Singapore home prices remain muted

As long as the property cooling measures are here to stay and global economics remain shaky, home prices may hover at the current levels.

ArdmoreIIIAnd as the government continues to roll out more new build-to-order (BTO) flats while keeping the loan ratio capped at 30 per cent, demand for resale HDB flats may continue its lacklustre run. Although there was a 0.1 per cent rise in HDB prices in Q2, prices were mainly flat and private home prices dipped further by 0.4 per cent, that is following a 0.7 per cent fall in Q1. Some property players have viewed the private property market as possibly reaching the bottom of the cycle.

Since the last market peak in 2013, HDB and private home prices are now 9.8 per cent and 9.4 per cent lower respectively. There have been some signs of recovery in Q2 as private property prices in the core central region (CCR) rose 0.2 per cent. Developers have also been actively seeking out sales by offering creative payment schemes and keeping sales volume to a respectable level.

Considering the average length of a property lull being 8.4 quarters, this cycle may already have reached the end of its run. Will a prolonged cycle mean an even sharper and more drastic rebound when the measures are loosened? How will the market then respond to that and will there be any drawbacks?

To buy or not to buy.

That is the question. When rental prices fall and rise according to property prices, which in turn are directed by local economies of scales and indirectly impacted by global economies and general market sentiment, that is often the question home-seekers ask themselves.

In the current market, is it wiser to buy or rent? Under what circumstances should you definitely choose one option over the other? Property analysts advice against renting while speculating on market direction as the uncertainties may not always work in your favour. Instead, the main factor should be whether renting or buying best suits your needs.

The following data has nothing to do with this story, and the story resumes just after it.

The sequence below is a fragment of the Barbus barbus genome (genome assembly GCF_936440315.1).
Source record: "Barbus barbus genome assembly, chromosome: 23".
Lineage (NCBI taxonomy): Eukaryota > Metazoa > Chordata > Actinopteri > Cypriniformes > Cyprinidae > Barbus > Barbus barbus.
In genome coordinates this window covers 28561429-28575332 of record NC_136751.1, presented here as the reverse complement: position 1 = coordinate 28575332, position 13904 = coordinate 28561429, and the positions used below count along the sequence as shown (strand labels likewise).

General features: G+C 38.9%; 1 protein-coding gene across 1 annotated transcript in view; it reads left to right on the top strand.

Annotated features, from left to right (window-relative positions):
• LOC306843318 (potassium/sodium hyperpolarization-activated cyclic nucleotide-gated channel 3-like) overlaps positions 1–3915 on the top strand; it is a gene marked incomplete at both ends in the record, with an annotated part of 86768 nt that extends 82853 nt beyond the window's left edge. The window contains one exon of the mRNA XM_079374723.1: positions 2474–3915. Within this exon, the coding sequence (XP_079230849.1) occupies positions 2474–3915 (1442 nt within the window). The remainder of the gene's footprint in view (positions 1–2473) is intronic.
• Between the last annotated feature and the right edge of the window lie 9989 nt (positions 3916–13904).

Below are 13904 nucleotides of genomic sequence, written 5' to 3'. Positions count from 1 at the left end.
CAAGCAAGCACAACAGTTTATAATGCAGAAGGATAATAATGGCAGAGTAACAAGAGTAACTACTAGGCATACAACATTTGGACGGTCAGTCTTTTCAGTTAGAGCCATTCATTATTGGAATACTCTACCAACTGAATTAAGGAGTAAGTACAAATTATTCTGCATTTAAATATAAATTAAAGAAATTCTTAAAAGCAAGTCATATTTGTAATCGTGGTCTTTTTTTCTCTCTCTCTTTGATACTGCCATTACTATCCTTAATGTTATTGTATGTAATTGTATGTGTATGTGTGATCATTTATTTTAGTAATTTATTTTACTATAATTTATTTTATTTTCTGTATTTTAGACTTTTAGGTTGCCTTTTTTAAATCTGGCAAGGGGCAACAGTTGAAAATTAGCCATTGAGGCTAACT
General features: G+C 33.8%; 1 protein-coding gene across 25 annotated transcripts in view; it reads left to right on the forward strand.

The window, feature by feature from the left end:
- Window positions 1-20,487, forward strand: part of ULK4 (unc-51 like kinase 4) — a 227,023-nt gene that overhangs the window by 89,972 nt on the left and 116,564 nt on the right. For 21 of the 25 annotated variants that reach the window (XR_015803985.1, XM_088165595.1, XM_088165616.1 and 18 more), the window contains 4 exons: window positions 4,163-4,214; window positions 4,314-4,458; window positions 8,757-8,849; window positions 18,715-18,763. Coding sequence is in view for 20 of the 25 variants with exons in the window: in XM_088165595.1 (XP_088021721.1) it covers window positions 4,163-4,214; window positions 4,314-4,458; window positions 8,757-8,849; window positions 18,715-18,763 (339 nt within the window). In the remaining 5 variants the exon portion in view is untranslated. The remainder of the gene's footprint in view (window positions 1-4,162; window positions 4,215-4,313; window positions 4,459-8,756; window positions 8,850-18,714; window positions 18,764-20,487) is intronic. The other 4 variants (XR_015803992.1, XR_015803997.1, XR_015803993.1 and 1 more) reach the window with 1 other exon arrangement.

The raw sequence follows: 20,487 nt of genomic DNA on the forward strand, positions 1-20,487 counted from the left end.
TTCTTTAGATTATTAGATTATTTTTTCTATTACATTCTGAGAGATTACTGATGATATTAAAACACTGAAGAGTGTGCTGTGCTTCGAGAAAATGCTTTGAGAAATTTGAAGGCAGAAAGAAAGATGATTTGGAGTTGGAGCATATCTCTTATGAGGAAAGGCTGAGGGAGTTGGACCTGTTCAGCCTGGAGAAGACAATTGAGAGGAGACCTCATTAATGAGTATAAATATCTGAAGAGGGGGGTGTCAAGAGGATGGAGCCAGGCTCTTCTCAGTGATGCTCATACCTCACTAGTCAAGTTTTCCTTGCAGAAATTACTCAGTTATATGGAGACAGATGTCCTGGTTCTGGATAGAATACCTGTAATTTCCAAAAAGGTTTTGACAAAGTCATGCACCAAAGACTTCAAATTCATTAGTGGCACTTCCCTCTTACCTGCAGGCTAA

KembanganSuitesSingapore may very well be one of the cities in the world where most people own their homes. In many other cosmopolitan cities, rental is a more-than-common way of life. While renting may suit those who are not willing to be tied down by fixed monthly outlays such as mortgages, taxes and condominium maintenance fees, it also means that the money that goes into your rent does not ultimately accumulate into owning the roof over your head. There is also the danger of rental rates being raised and frequent moves.

Buying a property is not a small decision, and market advisors caution against doing so when you have not yet made sound financial calculations. The price differences in purchasing a freehold versus a leasehold property could also be considerable in the long run as most freehold properties tend to appreciate over time.  This then brings you to the considerations of when to buy and sell your property. While it is true that leasehold properties tend to depreciate, factors such as location and the competitiveness of neighbouring properties could also lend weight to the depreciation process, slowing it down considerably.

A resale private condo market respite

3 consecutive months of rising private non-landed home prices is reason enough for some mid-year cheer. Could this be a sign of respite from the recent property market lull?

GramercyParkProperty seekers and buyers who have been on the lookout for good deals and the right opportunity to jump back onto the property investment train have proven to be more active of late. Incentive schemes for various residential developments such as OUE Twin Peaks and Ardmore Three have also helped boost sales and prices. The former’s deferred payment scheme has received positive response from buyers, which ultimately translated to sales. The number of resale units sold in May rose by 36% with 840 units sold. 619 units were sold in April.